The New World
Terrence Malick, 2005
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So while I've spent a lot of time here complaining about the film's sentimentilzation and idealization in the first act, ultimately, I do like this film a lot - the performances were all so good (even Farrell's), I loved the pacing, and of course, I was rewarded once again by the amazing sensuality and beauty of the cinematography.
Malick shows us the Indians through the eyes of the colonists, and then shows the colonists through the eyes of the Indians. The trip to England is, for me, the crucial sequence of the whole film. It crystalizes the idea that the meeting between the two peoples was a dual discovery of two new worlds. Wes Studi wandering through the geometrically manicured gardens is as full of awe and terror as Colin Ferrell lost in the swamp. This is a radical decentering of perspective in film, wherein the focus on contact between European and Indian is always the discovery of one by the other and where one side is always demonized (Dances With Wolves).
so what if malick is a tree f—ker. maybe the guy just like sap on his gonads.
I love everything about this film. Most romantic film ever?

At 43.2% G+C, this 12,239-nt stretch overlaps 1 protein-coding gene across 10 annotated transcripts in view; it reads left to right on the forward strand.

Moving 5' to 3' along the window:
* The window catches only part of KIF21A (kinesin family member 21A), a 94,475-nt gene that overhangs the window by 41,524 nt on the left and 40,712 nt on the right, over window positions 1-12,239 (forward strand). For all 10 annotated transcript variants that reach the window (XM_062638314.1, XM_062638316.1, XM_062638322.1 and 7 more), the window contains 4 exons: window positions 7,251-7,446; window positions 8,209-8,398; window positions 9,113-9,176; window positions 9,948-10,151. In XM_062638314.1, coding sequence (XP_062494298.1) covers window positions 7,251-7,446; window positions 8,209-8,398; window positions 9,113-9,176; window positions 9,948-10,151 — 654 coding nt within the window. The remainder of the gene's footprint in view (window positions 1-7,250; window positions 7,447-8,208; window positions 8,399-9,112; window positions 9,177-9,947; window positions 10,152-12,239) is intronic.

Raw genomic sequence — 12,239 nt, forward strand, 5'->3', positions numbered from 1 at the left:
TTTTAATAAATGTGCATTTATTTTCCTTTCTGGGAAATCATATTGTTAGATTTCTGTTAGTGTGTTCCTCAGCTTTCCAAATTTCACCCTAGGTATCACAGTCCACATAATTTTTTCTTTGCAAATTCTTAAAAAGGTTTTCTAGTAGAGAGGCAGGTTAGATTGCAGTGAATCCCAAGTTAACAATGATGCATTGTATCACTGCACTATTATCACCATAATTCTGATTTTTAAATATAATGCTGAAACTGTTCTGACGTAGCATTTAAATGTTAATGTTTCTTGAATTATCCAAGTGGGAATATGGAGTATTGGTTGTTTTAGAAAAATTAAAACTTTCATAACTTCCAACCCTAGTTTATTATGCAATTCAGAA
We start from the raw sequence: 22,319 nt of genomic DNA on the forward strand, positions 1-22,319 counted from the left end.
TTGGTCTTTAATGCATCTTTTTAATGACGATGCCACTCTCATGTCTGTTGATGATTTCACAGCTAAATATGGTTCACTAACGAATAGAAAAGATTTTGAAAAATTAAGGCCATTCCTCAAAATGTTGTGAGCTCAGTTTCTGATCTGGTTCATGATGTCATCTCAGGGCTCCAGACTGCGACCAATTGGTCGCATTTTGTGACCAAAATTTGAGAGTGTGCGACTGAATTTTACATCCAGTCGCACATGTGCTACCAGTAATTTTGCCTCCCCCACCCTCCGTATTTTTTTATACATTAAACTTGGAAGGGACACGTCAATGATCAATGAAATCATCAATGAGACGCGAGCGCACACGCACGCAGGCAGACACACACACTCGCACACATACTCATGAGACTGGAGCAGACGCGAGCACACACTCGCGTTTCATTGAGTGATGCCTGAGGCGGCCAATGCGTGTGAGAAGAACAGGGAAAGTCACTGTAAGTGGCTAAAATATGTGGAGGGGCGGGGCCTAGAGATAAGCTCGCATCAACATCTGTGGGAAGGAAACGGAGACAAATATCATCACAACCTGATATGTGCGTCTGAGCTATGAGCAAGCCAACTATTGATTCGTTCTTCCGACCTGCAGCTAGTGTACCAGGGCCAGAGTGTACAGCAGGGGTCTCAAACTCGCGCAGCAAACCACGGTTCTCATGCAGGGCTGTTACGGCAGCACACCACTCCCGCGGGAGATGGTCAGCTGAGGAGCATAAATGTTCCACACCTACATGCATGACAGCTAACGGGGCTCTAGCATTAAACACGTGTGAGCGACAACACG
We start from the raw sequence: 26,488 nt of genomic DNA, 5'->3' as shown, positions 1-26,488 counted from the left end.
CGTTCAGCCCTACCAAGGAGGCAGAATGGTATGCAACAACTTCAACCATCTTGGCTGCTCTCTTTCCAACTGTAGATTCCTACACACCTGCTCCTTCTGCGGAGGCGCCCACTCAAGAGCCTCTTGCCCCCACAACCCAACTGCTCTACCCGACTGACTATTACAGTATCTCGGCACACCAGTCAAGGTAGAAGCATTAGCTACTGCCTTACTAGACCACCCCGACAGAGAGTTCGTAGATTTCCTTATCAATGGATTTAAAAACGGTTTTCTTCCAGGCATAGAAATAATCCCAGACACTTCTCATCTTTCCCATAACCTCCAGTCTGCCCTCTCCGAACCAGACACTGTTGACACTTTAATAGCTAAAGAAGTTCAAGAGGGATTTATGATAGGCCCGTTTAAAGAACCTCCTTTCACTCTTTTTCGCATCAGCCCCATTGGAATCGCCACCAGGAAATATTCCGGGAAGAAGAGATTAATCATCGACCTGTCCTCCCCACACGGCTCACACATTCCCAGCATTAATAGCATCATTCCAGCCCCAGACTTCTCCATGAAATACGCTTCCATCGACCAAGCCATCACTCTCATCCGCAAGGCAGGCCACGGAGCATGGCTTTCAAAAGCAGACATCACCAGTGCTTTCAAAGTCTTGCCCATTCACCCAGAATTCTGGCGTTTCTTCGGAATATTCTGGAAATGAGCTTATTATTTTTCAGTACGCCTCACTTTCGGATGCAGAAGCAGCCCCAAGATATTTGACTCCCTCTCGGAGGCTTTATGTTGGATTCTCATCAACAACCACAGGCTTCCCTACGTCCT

The New World was so dreadfully boring that I've blocked out most memory of it.
Never have I been more disappointed at not seeing a film on the big screen. ... This is one of the finest crafted films ever made, and full of power and emotion.
Editorially, a fascinating work, unfolding in constant ellipses whereby the dialogue of a scene is voiced over its 'establishing' shot(s) and great, complex use is made of the Kuleshov effect. It lends a real sweep to the narrative, a deeply suggestive and elusive sophistication tempered by a childish curiosity and romanticised whimsicality that embodies the duality of explorative science and imperial expansion, the latter being at the intrinsic expense of an alluring foreign people. It's a seductive work that both complicates and problematizes its own subject matter, and builds through ever-shifting perspectives to an extraordinary climactic sequence. Lubezki's cinematography is beautifully naturalistic, his imagery edited together to imbue an associative symbolism; its finest achievement might be the humane authenticity with which it combines two transitional processes: that by which a female holds onto a past romance whilst a more enduring love carries her along with a certain inevitability, and that by which two new worlds clash with a cyclical, to-and-fro tension with one another, their history forever entwined thereafter if determined by the more advanced oppressor.
Obviously I do have some complaints, of which some might have to do with that I watched it "the wrong way". On the other hand I'm not immune against all the beauty and his efforts to make movie poetry. It's a good movie for someone like me who like nature photography and bittersweet love stories.
You know when a movie works? It's when you finish and realize that before watching it, you were functioning half asleep and now never want to go back to that state again.
I think I'd love how awkward it'd be, or how awkward it should be.